Everyone likes love songs. They fill the radio waves throughout the day. I can still remember enjoying the crooning voice of Lionel Richie singing "Hello, is it me you're looking for?" in my late teens. There is something deeply profound about the desire and yearning of one person for another. We call it love.
The Bible contains many diverse types of literature, including poems, prophecies, narratives and of course, songs. The book of Psalms is literally a psalter, or collection of songs, expressing the full range of emotions of the human heart. But then we have that small little book at the end of the Wisdom Literature section called Song of Songs. That title means it is being declared as the best song of all. It's a bit like the phrase "holy of holies", which means the holiest of all holy places. This is the greatest song of all songs – and it's a love song, a sensual and erotic one at that!
That's pretty remarkable. This book is also unusual in the Bible in that it mentions God indirectly perhaps once (8:6), and most likely not at all. It also does not refer to the main Israelite traditions of the Exodus, the Torah (law), the covenants or the ancestors. Its central concern is about sexual love. It joyfully celebrates physical love and a couple's committed relationship. That should serve as a rebuke to Christians who find no place for love and sex in their Christian thinking and living.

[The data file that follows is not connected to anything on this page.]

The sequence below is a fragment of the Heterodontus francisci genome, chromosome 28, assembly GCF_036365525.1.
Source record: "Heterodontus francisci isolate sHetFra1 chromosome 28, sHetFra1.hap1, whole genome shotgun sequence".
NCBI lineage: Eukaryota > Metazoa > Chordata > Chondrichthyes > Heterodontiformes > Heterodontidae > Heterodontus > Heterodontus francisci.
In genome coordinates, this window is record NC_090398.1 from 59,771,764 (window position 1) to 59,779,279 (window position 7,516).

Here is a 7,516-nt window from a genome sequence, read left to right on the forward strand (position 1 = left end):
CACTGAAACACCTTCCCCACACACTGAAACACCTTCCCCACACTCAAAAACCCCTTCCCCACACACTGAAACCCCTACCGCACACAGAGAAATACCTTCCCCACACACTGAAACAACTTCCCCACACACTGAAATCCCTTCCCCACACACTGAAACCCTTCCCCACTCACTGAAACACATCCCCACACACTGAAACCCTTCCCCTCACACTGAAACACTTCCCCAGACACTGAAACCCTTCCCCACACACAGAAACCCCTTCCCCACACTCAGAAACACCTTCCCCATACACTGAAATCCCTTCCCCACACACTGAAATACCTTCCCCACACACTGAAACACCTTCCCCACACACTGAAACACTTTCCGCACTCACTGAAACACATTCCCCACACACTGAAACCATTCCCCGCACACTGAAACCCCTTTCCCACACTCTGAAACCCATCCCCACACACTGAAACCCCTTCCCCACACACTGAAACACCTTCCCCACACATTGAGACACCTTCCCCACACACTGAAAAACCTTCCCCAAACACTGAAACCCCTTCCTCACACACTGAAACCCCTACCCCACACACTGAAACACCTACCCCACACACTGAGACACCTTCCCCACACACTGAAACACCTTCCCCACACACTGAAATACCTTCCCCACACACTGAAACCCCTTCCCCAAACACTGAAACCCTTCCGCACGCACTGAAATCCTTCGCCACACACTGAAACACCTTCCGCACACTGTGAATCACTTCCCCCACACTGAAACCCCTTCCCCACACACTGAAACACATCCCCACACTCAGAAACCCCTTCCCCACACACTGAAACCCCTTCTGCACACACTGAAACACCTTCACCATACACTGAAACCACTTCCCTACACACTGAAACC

Of course, conservative interpreters throughout the centuries found all of this a bit too embarrassing so resorted to an allegorical approach, rather than a literal one, declaring this as a love story between God and his people. One interpreter even declared the woman's breasts as representing the Old and New Testaments! Now there is some creative, mental gymnastics.
Before you start reading Song of Songs, maybe for the first time, here are a few pointers:
- The date of composition is uncertain and the author of this song in unknown. Solomon has been thought to be the author by some but the inclusion of his name (most references are in the 3rd person and he never speaks in the text) could refer more to sponsorship or dedication. His reputation for womanising does not harmonise with the apparently exclusive devotion of the lovers in this text. Some have even proposed a female author, but it remains impossible to prove.
- There are two main characters in the text – one man and one woman. There is no narrator intruding into the conversations. These persons are in love and the dialogue is charged with emotional content.